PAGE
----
I got the opportunity to have an honest conversation about the great people in my industry that want to be on the frontline, while also dialoguing about the fact that we do not want to be involved in any legislation, only polices that involve education, safety, and outreach.
Debbie and I came to the mutual understanding (and agreement) to work together to abolish the stigma that is put on people who battle mental illness by changing the language (and culture) that many people in my industry have been conditioned to use, by offering a new paradigm of heart-to-heart awareness.
We agreed to standby and support each other throughout the entire partnership…a partnership that was the last piece of the puzzle to get moving on opening minds, and saving lives.
So that’s the first chapter of the WTTA story and that’s where you come in to help me write the rest of it.
I need your help and support with WTTA. It’s going to take a lot of funding to accomplish our goals in education, safety, and especially outreach. I am putting my money where my mouth is and will be the first firearm company to donate a dollar for every gun that is sold from Eagle Imports.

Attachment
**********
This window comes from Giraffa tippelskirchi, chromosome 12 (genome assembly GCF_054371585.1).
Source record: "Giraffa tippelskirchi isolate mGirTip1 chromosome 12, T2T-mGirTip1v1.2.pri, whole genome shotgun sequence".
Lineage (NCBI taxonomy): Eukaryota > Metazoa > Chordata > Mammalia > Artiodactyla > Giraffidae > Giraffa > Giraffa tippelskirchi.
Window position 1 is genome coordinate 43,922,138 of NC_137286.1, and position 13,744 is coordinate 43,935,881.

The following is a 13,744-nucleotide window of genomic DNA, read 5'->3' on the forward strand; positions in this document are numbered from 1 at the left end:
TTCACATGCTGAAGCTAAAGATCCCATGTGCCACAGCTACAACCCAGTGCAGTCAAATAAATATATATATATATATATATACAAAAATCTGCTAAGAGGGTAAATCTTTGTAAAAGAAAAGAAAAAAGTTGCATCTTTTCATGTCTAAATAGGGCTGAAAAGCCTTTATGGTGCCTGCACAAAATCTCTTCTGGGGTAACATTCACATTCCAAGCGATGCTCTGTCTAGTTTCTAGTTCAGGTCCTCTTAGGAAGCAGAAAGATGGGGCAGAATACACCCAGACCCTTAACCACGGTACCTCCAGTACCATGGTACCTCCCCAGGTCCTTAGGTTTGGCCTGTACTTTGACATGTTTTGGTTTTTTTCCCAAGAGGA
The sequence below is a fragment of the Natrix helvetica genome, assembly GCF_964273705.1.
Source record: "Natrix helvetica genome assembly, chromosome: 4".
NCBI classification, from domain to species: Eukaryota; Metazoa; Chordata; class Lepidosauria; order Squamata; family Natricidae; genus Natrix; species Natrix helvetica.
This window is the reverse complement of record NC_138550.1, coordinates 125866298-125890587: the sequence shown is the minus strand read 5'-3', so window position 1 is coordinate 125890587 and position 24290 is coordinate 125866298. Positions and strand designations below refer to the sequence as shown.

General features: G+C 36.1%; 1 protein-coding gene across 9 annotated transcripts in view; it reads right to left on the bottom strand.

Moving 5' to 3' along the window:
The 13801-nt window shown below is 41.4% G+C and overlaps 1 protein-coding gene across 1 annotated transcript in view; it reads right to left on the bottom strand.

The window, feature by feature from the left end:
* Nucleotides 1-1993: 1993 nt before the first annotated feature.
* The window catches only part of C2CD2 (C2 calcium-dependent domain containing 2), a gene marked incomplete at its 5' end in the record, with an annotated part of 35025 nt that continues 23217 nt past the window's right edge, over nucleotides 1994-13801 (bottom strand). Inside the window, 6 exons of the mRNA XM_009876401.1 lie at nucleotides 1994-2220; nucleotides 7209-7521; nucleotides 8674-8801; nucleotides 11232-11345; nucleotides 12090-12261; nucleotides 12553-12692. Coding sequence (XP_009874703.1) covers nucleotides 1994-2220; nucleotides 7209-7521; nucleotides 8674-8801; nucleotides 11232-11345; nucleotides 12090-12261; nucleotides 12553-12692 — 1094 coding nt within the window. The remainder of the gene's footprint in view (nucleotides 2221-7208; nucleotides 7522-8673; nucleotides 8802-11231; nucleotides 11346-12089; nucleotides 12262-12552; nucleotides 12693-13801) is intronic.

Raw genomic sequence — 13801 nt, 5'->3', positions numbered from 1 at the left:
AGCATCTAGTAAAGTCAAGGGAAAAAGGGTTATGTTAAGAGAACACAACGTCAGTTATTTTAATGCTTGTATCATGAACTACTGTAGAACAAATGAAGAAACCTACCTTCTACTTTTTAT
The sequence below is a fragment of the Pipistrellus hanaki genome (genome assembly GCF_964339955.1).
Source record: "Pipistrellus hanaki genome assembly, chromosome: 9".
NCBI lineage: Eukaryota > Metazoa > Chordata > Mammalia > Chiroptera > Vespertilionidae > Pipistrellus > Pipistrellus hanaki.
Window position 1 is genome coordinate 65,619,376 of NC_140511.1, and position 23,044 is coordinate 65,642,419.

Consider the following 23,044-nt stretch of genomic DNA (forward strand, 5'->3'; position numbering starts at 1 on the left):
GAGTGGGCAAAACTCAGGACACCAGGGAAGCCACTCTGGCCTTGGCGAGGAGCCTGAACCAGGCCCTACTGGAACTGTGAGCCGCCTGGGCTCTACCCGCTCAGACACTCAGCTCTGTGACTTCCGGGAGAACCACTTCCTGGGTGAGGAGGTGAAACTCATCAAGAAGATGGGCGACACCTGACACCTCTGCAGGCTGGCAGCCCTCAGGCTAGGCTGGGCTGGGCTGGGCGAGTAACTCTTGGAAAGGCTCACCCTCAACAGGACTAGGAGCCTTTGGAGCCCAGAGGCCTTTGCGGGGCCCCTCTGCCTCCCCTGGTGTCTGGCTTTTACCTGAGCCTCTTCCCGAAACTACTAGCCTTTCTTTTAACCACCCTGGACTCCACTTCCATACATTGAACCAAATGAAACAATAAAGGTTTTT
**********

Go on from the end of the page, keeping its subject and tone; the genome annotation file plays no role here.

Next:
I also have support from all of my manufacturers. Every time you purchase a Bersa, Grand Power, Metro Arms, or Avidity Arms product, you are supporting the cause.
I understand that not everyone has money to donate, but every dollar counts.
If you can’t contribute cash, donate a resource, or just help promote the organization through your social media. Know somebody that can help the WTTA? Reach out to them.
Every little bit helps and will be appreciated. Don’t ever say “I’m just one person, what can I do?” Support Walk the Talk America and you will already have done plenty.
Our future plans and policies are not only going to change the current culture, and evolve awareness, but will also save precious lives.
Let’s work together to give the world a little more love!
Walking the talk together,
Founder and President of Walk The Talk America